Curbing the Urge to Shop

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The urge to shop starts out so innocently. It's possible to convince yourself that you need to buy just about anything. Here's how I curb the urge to shop.

The other day I went into Target. Target to me is the giant money suck. I’ve always been convinced that once you walk through those automatic double sliding doors, your brain is zapped from whatever mission you were originally on, and you are now free to wander aimlessly and find a bunch of things you don’t really need, but want, to put in your oversized shopping cart.

My original mission was a simple gift bag, baby shower card, and some tissue paper, but I ended up walking out of there with a new dress, capri workout pants, workout top, and cotton tank top. How did that happen? Lest you think this sounds like shopaholic tendencies, I can assure you I’m anything but a shopaholic, but even I fall prey to lifestyle inflation, and get sucked into the lure of “pretty things” to wear, furnish my apartment with, and new gizmos and gadgets. I swear you can justify buying anything if you really try.

Where Did the urge to shop Come From?


The urge to shop all starts out so innocently, as it did in my case. I have someone coming to live with me for two months who is paying me $300/month to get his feet wet living in Los Angeles. Since he will essentially be sleeping on my couch, I was trying to come up with ways to have him not live out of his suitcase, and to create some privacy for him. So I started off looking for dresser drawers and room dividers on Craigslist.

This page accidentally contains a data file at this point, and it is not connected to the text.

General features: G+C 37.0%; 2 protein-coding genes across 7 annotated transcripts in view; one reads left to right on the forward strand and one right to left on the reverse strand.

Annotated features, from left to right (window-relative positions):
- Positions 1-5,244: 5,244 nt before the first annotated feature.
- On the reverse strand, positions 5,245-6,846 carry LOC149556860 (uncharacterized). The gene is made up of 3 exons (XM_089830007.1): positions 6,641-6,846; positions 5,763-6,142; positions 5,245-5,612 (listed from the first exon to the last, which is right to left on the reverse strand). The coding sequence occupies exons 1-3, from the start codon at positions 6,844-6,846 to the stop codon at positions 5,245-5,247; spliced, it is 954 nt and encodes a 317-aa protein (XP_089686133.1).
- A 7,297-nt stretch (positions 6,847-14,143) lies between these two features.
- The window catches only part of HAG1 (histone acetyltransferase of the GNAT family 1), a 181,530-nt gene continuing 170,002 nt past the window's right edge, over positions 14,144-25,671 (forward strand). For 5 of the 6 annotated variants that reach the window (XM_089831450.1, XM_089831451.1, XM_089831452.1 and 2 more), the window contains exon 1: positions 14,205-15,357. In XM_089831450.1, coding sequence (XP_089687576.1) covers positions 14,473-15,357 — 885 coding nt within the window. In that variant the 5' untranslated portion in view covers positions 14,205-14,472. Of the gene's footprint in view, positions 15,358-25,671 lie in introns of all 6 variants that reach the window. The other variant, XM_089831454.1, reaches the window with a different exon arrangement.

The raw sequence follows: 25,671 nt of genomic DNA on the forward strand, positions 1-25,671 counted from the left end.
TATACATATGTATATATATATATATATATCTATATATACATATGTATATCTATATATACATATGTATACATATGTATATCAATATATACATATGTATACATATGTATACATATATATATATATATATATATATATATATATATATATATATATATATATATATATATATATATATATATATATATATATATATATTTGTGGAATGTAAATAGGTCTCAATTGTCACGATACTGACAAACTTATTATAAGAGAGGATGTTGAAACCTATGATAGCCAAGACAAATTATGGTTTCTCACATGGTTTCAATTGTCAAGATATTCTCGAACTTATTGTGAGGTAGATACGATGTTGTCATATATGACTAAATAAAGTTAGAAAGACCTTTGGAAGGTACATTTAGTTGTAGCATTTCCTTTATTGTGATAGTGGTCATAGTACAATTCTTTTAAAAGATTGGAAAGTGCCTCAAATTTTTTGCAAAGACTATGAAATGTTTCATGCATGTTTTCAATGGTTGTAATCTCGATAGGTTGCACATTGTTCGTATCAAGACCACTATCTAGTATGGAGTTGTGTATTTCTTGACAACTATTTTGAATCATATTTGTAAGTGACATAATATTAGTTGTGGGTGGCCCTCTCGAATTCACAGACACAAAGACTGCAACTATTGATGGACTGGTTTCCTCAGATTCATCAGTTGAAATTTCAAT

I didn’t find anything, so I started going to websites like Amazon, Ikea, and Cost Plus just to check things out. Having made more money this month, you start to let down your guard just a little. But wanting is a slippery slope!

Suddenly I start looking around my apartment and think of all the cute things I’d really like to fill it with. Oooh, new pillows would be nice. And that bamboo plant that was supposed to be “unkillable” that I killed anyway, should really be replaced with a fresh new plant (that I’ll probably kill eventually anyway). Yes, that will make me happy!

When the rush for new, shiny things takes over, it has the potential to kill the vision of why money is important in my life.

So How Can You Curb The Urge to Spend?


Well, here is what is currently working for me anyway.

1. Remember the why in why you’re buying stuff. Greg from Club Thrifty wrote a great article about that recently. When I was in Target trying on the dress, I knew I wanted to wear it to my friend’s baby shower. I wanted that “fresh look” that everyone would notice. It dawned on me later that I was buying the dress for other people, not me. Yes, I’d love to freshen up my wardrobe, but it’s way, way down the priority list right now (at least cute, trendy clothes are). I have a couple of dresses, and even though I’ve worn them a million times, let me be frank by saying, “who cares!?!?” I doubt seriously if my friends would like me any less if I didn’t wear something new.

So, checking in with your priorities is key to stopping the urge to spend. Heck, if I had millions of dollars I’m sure one little dress from Target is a drop in the bucket, but I don’t have millions, and I need new tires on my car. I also need to have more money in my emergency fund, retirement, etc.

But hey, if you are going to buy that dress, remember to buy it for yourself, not anyone else.